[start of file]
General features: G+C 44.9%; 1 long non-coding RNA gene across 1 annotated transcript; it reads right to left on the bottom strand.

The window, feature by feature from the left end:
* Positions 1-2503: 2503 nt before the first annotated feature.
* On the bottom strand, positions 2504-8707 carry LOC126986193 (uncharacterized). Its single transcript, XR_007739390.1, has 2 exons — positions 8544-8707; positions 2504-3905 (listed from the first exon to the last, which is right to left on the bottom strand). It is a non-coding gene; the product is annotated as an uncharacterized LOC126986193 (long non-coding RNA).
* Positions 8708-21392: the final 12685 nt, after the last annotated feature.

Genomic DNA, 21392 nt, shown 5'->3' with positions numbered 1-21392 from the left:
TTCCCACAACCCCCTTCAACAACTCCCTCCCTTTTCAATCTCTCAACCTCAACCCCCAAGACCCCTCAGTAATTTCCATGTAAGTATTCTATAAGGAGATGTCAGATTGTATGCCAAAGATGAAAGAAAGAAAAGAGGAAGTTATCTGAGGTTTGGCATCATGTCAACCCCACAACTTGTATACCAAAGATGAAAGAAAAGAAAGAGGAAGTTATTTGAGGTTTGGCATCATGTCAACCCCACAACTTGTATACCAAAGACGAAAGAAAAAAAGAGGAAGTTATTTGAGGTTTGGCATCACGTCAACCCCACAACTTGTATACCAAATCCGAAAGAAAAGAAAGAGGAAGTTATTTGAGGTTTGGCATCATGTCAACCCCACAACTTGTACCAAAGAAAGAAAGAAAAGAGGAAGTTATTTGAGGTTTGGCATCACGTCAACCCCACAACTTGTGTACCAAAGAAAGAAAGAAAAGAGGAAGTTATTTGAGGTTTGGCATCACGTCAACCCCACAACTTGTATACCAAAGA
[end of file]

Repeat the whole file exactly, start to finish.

General features: G+C 44.9%; 1 long non-coding RNA gene across 1 annotated transcript; it reads right to left on the bottom strand.

The window, feature by feature from the left end:
* Positions 1-2503: 2503 nt before the first annotated feature.
* On the bottom strand, positions 2504-8707 carry LOC126986193 (uncharacterized). Its single transcript, XR_007739390.1, has 2 exons — positions 8544-8707; positions 2504-3905 (listed from the first exon to the last, which is right to left on the bottom strand). It is a non-coding gene; the product is annotated as an uncharacterized LOC126986193 (long non-coding RNA).
* Positions 8708-21392: the final 12685 nt, after the last annotated feature.

Genomic DNA, 21392 nt, shown 5'->3' with positions numbered 1-21392 from the left:
TTCCCACAACCCCCTTCAACAACTCCCTCCCTTTTCAATCTCTCAACCTCAACCCCCAAGACCCCTCAGTAATTTCCATGTAAGTATTCTATAAGGAGATGTCAGATTGTATGCCAAAGATGAAAGAAAGAAAAGAGGAAGTTATCTGAGGTTTGGCATCATGTCAACCCCACAACTTGTATACCAAAGATGAAAGAAAAGAAAGAGGAAGTTATTTGAGGTTTGGCATCATGTCAACCCCACAACTTGTATACCAAAGACGAAAGAAAAAAAGAGGAAGTTATTTGAGGTTTGGCATCACGTCAACCCCACAACTTGTATACCAAATCCGAAAGAAAAGAAAGAGGAAGTTATTTGAGGTTTGGCATCATGTCAACCCCACAACTTGTACCAAAGAAAGAAAGAAAAGAGGAAGTTATTTGAGGTTTGGCATCACGTCAACCCCACAACTTGTGTACCAAAGAAAGAAAGAAAAGAGGAAGTTATTTGAGGTTTGGCATCACGTCAACCCCACAACTTGTATACCAAAGA